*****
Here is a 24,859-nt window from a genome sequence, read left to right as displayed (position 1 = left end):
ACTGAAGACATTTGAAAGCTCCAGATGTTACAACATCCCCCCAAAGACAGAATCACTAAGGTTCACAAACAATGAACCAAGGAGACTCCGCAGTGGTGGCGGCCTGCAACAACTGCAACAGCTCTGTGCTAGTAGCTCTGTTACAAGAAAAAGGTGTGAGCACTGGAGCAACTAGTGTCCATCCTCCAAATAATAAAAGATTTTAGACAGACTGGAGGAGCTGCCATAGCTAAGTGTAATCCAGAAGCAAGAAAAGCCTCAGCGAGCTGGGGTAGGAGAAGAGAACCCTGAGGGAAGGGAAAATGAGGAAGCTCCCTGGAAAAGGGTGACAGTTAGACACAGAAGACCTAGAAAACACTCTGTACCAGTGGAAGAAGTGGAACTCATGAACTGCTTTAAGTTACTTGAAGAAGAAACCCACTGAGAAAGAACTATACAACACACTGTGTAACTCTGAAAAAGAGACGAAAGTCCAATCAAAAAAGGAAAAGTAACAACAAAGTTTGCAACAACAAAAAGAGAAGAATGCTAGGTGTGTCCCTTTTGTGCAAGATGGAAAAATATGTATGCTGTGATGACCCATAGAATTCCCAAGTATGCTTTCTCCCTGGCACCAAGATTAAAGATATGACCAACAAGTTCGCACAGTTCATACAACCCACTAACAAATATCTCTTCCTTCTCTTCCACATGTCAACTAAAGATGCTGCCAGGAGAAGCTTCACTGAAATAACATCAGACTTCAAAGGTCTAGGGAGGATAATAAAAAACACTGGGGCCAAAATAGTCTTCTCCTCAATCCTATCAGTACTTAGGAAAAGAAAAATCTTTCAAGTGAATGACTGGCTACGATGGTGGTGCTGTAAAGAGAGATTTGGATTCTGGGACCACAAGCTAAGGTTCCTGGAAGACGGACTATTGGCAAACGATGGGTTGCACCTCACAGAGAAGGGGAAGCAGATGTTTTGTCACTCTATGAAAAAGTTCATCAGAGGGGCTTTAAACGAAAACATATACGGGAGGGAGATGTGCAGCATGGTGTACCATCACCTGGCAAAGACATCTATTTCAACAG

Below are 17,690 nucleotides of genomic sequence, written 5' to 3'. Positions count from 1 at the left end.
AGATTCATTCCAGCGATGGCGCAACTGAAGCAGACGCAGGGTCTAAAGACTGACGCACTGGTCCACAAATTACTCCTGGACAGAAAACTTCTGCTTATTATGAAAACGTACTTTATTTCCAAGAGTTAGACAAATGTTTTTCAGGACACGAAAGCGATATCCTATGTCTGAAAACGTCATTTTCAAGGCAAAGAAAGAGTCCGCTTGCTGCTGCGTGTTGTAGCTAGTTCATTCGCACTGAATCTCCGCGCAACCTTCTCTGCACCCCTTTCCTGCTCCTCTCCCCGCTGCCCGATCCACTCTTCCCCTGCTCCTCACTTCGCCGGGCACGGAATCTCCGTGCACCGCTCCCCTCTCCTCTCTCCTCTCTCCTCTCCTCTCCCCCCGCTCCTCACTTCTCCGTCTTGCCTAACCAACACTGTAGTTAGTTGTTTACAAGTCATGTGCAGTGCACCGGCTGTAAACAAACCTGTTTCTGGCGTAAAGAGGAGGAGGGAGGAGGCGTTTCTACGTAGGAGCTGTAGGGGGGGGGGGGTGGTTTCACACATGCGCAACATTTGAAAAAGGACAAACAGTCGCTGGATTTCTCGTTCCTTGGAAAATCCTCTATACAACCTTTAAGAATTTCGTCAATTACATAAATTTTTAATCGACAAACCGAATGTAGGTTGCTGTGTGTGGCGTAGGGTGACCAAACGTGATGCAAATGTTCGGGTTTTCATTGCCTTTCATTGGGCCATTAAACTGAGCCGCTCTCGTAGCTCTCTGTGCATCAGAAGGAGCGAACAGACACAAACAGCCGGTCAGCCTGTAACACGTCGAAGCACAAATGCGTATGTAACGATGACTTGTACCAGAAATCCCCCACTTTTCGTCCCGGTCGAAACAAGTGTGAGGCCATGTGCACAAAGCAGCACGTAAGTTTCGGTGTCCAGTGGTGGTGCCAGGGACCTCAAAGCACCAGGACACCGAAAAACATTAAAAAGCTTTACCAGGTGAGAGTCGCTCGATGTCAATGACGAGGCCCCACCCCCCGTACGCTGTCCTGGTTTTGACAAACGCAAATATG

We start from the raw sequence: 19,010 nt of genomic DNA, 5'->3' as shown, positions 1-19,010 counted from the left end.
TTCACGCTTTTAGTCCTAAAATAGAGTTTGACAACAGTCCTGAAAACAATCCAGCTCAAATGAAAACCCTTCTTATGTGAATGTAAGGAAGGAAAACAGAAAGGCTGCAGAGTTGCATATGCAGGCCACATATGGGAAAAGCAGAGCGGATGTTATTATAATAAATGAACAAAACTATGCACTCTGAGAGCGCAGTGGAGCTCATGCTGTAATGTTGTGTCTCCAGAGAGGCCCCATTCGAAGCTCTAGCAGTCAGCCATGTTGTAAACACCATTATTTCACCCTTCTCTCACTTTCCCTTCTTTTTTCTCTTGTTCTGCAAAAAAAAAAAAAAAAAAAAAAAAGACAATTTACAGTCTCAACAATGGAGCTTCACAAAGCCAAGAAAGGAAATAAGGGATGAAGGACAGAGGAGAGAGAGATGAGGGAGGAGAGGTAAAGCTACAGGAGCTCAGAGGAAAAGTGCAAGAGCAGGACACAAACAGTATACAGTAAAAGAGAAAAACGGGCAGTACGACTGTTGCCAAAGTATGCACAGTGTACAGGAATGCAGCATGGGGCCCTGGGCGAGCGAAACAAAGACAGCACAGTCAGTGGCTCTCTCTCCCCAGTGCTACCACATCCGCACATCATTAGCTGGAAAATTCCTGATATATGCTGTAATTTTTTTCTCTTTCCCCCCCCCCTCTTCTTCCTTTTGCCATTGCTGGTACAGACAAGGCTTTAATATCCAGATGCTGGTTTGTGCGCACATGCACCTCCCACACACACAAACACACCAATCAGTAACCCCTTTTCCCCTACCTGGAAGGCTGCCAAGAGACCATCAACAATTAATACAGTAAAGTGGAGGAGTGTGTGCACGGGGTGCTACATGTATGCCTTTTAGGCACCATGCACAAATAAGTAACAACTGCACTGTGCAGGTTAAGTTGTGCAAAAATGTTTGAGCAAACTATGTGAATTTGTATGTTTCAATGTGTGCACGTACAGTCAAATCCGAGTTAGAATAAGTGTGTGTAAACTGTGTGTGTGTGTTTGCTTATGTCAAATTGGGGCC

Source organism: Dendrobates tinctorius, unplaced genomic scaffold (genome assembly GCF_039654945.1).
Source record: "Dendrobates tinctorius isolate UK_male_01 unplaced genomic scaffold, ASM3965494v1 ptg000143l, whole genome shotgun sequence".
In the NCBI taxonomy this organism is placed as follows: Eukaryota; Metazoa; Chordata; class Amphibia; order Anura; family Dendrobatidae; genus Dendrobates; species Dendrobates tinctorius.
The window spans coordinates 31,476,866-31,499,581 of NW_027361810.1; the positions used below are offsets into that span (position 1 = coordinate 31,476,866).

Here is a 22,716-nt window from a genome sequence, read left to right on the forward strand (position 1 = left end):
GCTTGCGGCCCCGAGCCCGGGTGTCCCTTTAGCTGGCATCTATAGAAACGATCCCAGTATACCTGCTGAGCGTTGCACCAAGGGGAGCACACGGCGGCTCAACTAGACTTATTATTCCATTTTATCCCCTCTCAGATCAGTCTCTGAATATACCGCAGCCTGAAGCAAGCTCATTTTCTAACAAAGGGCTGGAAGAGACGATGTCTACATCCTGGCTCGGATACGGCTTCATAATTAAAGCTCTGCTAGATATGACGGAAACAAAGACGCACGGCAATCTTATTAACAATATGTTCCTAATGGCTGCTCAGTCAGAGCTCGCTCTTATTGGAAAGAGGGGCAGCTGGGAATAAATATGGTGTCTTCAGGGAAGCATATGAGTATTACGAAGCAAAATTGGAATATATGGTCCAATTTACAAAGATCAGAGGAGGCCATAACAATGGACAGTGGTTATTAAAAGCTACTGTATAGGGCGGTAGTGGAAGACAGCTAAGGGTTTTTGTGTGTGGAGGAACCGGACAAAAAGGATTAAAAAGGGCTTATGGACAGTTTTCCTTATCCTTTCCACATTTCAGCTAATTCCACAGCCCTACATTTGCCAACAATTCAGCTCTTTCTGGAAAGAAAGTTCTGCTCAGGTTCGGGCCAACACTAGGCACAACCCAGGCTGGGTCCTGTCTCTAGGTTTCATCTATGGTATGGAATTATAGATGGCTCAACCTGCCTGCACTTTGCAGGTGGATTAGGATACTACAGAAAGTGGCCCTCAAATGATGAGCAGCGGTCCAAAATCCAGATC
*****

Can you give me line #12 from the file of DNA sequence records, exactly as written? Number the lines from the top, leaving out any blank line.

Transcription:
GCTTGCGGCCCCGAGCCCGGGTGTCCCTTTAGCTGGCATCTATAGAAACGATCCCAGTATACCTGCTGAGCGTTGCACCAAGGGGAGCACACGGCGGCTCAACTAGACTTATTATTCCATTTTATCCCCTCTCAGATCAGTCTCTGAATATACCGCAGCCTGAAGCAAGCTCATTTTCTAACAAAGGGCTGGAAGAGACGATGTCTACATCCTGGCTCGGATACGGCTTCATAATTAAAGCTCTGCTAGATATGACGGAAACAAAGACGCACGGCAATCTTATTAACAATATGTTCCTAATGGCTGCTCAGTCAGAGCTCGCTCTTATTGGAAAGAGGGGCAGCTGGGAATAAATATGGTGTCTTCAGGGAAGCATATGAGTATTACGAAGCAAAATTGGAATATATGGTCCAATTTACAAAGATCAGAGGAGGCCATAACAATGGACAGTGGTTATTAAAAGCTACTGTATAGGGCGGTAGTGGAAGACAGCTAAGGGTTTTTGTGTGTGGAGGAACCGGACAAAAAGGATTAAAAAGGGCTTATGGACAGTTTTCCTTATCCTTTCCACATTTCAGCTAATTCCACAGCCCTACATTTGCCAACAATTCAGCTCTTTCTGGAAAGAAAGTTCTGCTCAGGTTCGGGCCAACACTAGGCACAACCCAGGCTGGGTCCTGTCTCTAGGTTTCATCTATGGTATGGAATTATAGATGGCTCAACCTGCCTGCACTTTGCAGGTGGATTAGGATACTACAGAAAGTGGCCCTCAAATGATGAGCAGCGGTCCAAAATCCAGATC